There are two causes of dysthymia: co-occurring conditions and double-depression. Patients with dysthymia are often diagnosed with a chronic physical illness or another psychiatric disorder such as anxiety disorder, drug addiction, or alcoholism.
Common co-occurring conditions include one or more of the following:
- Major depression
- Anxiety disorder
- Personality disorder
- Somatoform disorder
- Substance abuse
People with dysthymia have a higher chance of developing major depression. When an intense episode of depression occurs with dysthymia, patients are typically diagnosed with double-depression.
With this in mind, double-depression occurs when the person experiences a depressive episode on top of an already existing condition. Double-depression is difficult to treat because people believe that symptoms derived from the disorder are a natural part of their personality and they are a part of life that is outside normal control.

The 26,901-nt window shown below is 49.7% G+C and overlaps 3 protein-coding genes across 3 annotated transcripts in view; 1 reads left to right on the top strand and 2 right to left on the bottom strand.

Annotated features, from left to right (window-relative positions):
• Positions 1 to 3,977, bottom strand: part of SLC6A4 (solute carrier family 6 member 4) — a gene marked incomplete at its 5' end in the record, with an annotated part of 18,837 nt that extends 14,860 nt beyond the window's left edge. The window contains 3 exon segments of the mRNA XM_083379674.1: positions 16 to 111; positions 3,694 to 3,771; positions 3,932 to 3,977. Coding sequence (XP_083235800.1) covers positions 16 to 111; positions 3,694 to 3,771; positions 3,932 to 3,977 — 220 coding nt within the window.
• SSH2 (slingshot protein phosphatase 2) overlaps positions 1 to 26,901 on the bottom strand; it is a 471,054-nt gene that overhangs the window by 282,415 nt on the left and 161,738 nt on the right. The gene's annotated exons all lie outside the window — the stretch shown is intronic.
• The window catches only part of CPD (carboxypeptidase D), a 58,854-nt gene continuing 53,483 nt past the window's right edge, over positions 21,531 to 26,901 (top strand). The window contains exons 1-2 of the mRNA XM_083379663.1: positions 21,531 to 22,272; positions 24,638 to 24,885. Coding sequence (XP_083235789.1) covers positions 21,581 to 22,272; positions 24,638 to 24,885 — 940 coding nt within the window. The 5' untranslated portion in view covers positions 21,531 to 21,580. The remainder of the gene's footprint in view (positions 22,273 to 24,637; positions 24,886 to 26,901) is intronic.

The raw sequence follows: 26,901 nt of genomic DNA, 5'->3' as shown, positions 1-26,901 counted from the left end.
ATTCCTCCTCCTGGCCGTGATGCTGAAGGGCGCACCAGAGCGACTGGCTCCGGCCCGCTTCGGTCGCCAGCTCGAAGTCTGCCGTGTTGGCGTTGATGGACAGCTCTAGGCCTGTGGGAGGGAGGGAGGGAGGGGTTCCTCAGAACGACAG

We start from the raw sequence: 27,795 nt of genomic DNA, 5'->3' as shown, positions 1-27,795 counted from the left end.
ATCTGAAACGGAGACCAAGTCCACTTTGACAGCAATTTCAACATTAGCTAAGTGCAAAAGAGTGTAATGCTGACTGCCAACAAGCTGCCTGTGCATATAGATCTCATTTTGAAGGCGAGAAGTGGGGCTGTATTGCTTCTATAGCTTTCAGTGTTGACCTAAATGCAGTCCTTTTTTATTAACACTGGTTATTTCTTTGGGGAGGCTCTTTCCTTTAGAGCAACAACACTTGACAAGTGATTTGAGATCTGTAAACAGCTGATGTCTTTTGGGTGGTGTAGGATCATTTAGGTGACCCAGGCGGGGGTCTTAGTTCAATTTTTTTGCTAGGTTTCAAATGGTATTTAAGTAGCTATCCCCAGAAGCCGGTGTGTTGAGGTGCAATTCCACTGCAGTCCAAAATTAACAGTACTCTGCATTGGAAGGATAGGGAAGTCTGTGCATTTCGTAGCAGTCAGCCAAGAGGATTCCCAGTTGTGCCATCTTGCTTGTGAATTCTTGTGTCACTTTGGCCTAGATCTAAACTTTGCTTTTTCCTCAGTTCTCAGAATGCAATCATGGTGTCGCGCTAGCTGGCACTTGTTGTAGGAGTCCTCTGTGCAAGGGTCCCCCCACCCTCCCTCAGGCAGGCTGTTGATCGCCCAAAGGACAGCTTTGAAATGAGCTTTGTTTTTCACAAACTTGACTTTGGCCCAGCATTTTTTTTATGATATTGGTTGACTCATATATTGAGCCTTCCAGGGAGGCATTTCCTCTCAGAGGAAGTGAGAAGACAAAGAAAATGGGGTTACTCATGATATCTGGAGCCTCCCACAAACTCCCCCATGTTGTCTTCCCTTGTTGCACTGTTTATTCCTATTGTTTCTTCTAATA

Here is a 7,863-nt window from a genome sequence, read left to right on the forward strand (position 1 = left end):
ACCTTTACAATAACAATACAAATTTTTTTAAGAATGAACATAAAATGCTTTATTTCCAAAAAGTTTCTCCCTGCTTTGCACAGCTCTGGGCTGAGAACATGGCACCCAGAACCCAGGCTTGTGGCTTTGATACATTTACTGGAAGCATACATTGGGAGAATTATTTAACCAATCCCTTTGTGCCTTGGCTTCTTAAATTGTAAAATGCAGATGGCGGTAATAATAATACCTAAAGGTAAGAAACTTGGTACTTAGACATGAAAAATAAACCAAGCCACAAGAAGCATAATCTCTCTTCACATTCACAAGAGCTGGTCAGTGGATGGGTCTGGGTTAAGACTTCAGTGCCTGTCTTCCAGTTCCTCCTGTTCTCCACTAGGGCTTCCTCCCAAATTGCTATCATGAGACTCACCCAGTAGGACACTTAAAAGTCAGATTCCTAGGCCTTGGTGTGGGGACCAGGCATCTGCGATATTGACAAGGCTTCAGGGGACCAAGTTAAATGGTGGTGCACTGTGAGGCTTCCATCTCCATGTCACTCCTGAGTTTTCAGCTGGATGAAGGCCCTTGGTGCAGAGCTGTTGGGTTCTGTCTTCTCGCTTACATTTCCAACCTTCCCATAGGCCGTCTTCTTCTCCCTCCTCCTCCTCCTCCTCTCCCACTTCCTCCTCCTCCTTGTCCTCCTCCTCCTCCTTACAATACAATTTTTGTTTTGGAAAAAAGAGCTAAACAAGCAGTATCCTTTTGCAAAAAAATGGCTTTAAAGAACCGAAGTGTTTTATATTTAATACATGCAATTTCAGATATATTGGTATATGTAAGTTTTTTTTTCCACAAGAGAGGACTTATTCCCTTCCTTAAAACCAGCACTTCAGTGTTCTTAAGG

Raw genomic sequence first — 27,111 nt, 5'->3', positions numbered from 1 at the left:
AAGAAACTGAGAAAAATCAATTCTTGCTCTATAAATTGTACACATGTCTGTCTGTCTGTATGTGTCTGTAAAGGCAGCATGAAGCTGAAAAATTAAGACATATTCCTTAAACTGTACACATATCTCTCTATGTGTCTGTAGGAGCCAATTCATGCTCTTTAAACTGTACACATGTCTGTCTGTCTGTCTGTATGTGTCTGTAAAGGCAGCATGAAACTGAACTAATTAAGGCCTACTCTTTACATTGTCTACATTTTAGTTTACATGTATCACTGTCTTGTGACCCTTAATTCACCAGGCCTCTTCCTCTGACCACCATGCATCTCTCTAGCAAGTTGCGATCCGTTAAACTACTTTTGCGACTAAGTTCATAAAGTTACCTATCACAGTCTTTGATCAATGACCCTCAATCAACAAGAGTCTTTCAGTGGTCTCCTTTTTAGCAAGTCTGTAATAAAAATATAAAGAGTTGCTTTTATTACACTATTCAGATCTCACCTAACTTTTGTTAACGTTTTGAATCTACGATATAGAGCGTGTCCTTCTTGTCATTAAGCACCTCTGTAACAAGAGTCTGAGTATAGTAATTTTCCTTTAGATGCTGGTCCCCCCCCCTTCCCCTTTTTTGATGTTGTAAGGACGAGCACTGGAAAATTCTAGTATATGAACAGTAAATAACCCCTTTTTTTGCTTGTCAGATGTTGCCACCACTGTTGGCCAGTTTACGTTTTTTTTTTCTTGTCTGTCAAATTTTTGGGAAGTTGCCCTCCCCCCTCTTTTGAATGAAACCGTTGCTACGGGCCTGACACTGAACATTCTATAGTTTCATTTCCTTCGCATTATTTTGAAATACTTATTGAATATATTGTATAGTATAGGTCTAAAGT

People with dysthymia accept these symptoms, which delays treatment. Hopelessness is a common symptom of double-depression, but it is a useful symptom for mental health providers whose focus is to treat the condition with a variety of therapies, specifically cognitive therapy.
Double-depression is treated by first treating the dysthymia and preventing it from reoccurring.
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